At the Drive In have found themselves in an uncannily similar position as Swedish outfit Refused. Both are extremely revered post-hardcore acts who teetered on the brink of mainstream popularity at the dawn of the new millennia with albums that have since been considered landmarks of the genre; for Refused, it was 1998’s The Shape of Punk to Come and for ATDI, it was 2000’s Relationship Command. Each effort featured respective anthems -- “New Noise” on the former, “One Armed Scissor” on the latter.

The two bands essentially broke up while on the road in support of their near-breakthrough records, leaving a cult legacy to grow for a decade or more before an eventual reunion tour brought them an overdue recognition. Those reconvenings would then lead to new albums, for each it would be their first in 17 years – and fourth overall – and each band would have a key member depart along the way; in the case of At the Drive In, it was founding guitarist Jim Ward.

Much like Refused and their “comeback album” Freedom, At the Drive In’s in•ter a•li•a is sure to be polarizing in terms of fans' reception. It'll be considered either too nostalgic or not pushing the envelope into uncharted territory sufficiently, coming down to preference at the end of the day.

Ultimately, At the Drive In's in•ter a•li•a retains more than enough nods to the past to fit in nicely with their catalog while at the same time lay a future foundation, albeit one that’s still setting. It was the intent all along, as guitarist Omar Rodríguez-López told the New York Times that he tried to put himself into the mindset he was in while making Relationship of Command -- for instance, where his stimulation was coming from in film, books and, of course, musically. It’s not surprising then to find deep familiarity in songs like lead single “Governed by Contagions” and “Torrentially Cutshaw,” a pair which crackle with skittering guitars and propelling vocals which waver between singing and hammering screams from Cedric Bixler-Zavala.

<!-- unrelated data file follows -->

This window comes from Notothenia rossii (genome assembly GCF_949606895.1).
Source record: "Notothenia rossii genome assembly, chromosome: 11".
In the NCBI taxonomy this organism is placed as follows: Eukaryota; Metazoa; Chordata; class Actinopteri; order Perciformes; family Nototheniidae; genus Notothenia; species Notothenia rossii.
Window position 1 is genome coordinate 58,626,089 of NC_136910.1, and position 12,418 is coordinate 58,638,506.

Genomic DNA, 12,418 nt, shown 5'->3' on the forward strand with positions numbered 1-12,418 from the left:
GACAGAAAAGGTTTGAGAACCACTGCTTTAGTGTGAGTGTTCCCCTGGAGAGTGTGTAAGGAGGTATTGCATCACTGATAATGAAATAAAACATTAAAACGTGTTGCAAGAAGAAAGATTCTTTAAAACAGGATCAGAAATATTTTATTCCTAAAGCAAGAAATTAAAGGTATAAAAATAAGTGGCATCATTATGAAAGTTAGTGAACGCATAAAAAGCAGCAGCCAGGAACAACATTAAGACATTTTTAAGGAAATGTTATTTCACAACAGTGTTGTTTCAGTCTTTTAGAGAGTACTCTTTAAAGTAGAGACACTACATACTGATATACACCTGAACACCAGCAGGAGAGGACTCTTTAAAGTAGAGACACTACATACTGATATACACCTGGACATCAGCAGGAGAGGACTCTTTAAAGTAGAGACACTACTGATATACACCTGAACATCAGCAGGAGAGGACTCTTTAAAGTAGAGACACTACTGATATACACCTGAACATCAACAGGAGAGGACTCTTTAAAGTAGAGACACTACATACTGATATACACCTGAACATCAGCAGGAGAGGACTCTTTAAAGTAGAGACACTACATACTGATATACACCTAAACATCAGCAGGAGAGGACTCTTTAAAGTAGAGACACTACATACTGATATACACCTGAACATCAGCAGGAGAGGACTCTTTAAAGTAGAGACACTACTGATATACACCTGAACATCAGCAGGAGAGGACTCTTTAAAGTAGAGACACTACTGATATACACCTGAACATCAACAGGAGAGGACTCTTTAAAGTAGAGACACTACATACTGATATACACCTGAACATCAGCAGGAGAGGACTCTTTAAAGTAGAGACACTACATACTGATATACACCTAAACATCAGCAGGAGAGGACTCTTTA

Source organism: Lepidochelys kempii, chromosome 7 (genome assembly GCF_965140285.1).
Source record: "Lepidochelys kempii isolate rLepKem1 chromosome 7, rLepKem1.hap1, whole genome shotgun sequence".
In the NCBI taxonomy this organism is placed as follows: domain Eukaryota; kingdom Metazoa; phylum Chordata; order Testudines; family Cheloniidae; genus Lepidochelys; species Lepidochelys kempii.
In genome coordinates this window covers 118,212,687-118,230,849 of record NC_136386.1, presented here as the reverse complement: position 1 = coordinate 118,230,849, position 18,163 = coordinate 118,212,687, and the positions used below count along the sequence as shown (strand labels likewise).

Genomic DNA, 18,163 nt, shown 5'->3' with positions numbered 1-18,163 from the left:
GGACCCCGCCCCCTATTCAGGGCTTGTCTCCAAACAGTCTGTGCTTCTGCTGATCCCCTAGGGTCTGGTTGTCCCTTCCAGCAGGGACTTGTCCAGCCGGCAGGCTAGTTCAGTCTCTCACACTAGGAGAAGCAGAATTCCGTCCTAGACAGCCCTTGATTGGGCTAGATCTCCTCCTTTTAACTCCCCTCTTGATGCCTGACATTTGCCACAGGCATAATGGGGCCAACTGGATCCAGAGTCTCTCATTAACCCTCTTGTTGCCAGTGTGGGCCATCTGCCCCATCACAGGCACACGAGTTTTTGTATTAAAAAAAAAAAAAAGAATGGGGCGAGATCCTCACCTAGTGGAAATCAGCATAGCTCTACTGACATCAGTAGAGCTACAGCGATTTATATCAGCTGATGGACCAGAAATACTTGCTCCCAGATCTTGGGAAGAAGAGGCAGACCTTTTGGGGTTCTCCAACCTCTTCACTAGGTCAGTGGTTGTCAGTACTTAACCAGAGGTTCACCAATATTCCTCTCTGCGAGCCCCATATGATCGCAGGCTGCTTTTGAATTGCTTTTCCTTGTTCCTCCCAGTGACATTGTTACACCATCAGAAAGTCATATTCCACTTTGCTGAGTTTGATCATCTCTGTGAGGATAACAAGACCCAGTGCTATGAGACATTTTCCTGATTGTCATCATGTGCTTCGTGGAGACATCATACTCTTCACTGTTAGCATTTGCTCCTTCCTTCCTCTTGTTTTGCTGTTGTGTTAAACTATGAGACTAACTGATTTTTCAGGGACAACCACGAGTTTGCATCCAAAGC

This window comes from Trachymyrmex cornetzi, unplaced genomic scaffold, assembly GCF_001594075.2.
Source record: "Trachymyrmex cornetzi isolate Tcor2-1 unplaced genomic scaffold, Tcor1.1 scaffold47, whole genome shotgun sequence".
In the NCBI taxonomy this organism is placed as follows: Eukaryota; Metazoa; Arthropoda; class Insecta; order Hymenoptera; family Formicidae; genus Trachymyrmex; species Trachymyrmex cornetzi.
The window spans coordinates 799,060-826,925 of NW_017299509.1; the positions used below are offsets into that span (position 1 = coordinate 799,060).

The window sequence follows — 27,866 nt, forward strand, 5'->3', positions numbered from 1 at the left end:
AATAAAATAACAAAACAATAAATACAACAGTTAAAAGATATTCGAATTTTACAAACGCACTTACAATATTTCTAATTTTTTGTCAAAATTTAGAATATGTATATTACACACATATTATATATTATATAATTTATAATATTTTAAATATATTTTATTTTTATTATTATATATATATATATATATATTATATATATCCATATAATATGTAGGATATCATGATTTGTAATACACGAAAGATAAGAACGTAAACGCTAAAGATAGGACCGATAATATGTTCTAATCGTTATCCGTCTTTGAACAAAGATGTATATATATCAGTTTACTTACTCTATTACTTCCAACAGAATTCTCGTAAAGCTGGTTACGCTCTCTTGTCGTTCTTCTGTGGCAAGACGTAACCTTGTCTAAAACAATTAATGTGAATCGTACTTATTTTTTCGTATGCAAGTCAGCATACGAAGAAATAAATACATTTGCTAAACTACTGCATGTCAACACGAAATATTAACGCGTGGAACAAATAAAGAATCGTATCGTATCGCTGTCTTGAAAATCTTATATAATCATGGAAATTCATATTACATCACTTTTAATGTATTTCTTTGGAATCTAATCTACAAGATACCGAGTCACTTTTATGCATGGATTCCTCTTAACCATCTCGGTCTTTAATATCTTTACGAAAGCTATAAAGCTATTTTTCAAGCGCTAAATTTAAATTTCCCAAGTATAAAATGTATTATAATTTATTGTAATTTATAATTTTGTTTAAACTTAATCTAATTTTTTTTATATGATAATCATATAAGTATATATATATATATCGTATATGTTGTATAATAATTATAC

At the Drive In might have found solace and comfort in the past, but there’s spots of unavoidable growth, too. The slowly churning “Ghost-Tape No. 9” is the more mature cousin sonically to Command’s “Invalid Litter Dept.” and album opener “No Wolf Like the Present” is a snarling riff on, interestingly enough, being reverential or a servant to the past.

A portion of the material is more accessible than past efforts, too. "Incurably Innocent" has one of the more emo choruses the band have put forth, and "Hostage Stamp" features a riveting interplay between the vocals and guitars.

Again, nothing is breaking new ground, and comparatively, this is where the contrast to Refused comes in. At the Drive In tailor made an album that would entice their longtime fans whereas Refused moved forward with something noticeably different than what built them a following in the first place. In the end, it all comes down to preference, as neither feels less authentic than the other. At the Drive In have done their fans a solid, especially those who might've missed them the first time around. This is their present: both a gift to their diehard followers and a representation of the current musical leaning of the band.

See Our Photos From At the Drive In's Recent NYC Show

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